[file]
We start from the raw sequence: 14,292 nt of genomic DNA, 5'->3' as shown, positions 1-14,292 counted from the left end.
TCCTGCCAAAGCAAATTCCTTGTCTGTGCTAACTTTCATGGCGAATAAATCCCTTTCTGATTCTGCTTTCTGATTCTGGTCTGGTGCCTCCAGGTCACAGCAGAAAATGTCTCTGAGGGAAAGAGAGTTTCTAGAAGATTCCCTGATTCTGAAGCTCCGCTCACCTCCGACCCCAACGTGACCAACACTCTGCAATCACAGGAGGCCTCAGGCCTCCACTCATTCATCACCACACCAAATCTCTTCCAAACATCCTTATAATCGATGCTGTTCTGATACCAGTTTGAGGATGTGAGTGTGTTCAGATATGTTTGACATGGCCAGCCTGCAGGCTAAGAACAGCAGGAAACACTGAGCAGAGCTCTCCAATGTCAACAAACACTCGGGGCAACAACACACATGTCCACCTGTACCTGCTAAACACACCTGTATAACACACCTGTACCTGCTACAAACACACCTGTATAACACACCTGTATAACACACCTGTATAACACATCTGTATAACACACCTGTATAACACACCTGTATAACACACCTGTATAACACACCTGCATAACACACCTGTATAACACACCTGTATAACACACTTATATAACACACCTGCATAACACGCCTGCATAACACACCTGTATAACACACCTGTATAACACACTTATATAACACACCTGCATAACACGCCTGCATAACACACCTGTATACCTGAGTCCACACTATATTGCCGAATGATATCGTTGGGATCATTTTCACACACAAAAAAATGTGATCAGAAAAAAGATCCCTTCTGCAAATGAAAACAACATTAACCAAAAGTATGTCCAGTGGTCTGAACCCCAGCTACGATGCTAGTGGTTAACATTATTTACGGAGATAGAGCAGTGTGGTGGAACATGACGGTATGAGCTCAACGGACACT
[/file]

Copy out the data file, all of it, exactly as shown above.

We start from the raw sequence: 14,292 nt of genomic DNA, 5'->3' as shown, positions 1-14,292 counted from the left end.
TCCTGCCAAAGCAAATTCCTTGTCTGTGCTAACTTTCATGGCGAATAAATCCCTTTCTGATTCTGCTTTCTGATTCTGGTCTGGTGCCTCCAGGTCACAGCAGAAAATGTCTCTGAGGGAAAGAGAGTTTCTAGAAGATTCCCTGATTCTGAAGCTCCGCTCACCTCCGACCCCAACGTGACCAACACTCTGCAATCACAGGAGGCCTCAGGCCTCCACTCATTCATCACCACACCAAATCTCTTCCAAACATCCTTATAATCGATGCTGTTCTGATACCAGTTTGAGGATGTGAGTGTGTTCAGATATGTTTGACATGGCCAGCCTGCAGGCTAAGAACAGCAGGAAACACTGAGCAGAGCTCTCCAATGTCAACAAACACTCGGGGCAACAACACACATGTCCACCTGTACCTGCTAAACACACCTGTATAACACACCTGTACCTGCTACAAACACACCTGTATAACACACCTGTATAACACACCTGTATAACACATCTGTATAACACACCTGTATAACACACCTGTATAACACACCTGTATAACACACCTGCATAACACACCTGTATAACACACCTGTATAACACACTTATATAACACACCTGCATAACACGCCTGCATAACACACCTGTATAACACACCTGTATAACACACTTATATAACACACCTGCATAACACGCCTGCATAACACACCTGTATACCTGAGTCCACACTATATTGCCGAATGATATCGTTGGGATCATTTTCACACACAAAAAAATGTGATCAGAAAAAAGATCCCTTCTGCAAATGAAAACAACATTAACCAAAAGTATGTCCAGTGGTCTGAACCCCAGCTACGATGCTAGTGGTTAACATTATTTACGGAGATAGAGCAGTGTGGTGGAACATGACGGTATGAGCTCAACGGACACT